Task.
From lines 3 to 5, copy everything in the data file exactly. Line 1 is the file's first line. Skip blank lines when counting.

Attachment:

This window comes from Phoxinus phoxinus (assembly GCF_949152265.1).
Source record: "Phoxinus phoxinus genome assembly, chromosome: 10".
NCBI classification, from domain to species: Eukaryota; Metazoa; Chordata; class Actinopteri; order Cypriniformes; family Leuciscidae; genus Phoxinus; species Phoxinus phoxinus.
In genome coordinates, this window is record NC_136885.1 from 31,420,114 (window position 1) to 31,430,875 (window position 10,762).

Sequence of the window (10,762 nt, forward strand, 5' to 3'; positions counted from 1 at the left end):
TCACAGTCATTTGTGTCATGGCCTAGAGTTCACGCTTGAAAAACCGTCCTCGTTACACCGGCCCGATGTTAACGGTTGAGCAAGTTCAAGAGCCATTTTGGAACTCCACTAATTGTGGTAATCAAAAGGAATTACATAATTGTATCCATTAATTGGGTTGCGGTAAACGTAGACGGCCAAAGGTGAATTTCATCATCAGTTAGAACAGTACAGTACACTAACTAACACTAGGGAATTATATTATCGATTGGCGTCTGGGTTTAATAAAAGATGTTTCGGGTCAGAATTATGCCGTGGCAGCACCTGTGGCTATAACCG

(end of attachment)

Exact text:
NCBI classification, from domain to species: Eukaryota; Metazoa; Chordata; class Actinopteri; order Cypriniformes; family Leuciscidae; genus Phoxinus; species Phoxinus phoxinus.
In genome coordinates, this window is record NC_136885.1 from 31,420,114 (window position 1) to 31,430,875 (window position 10,762).

Sequence of the window (10,762 nt, forward strand, 5' to 3'; positions counted from 1 at the left end):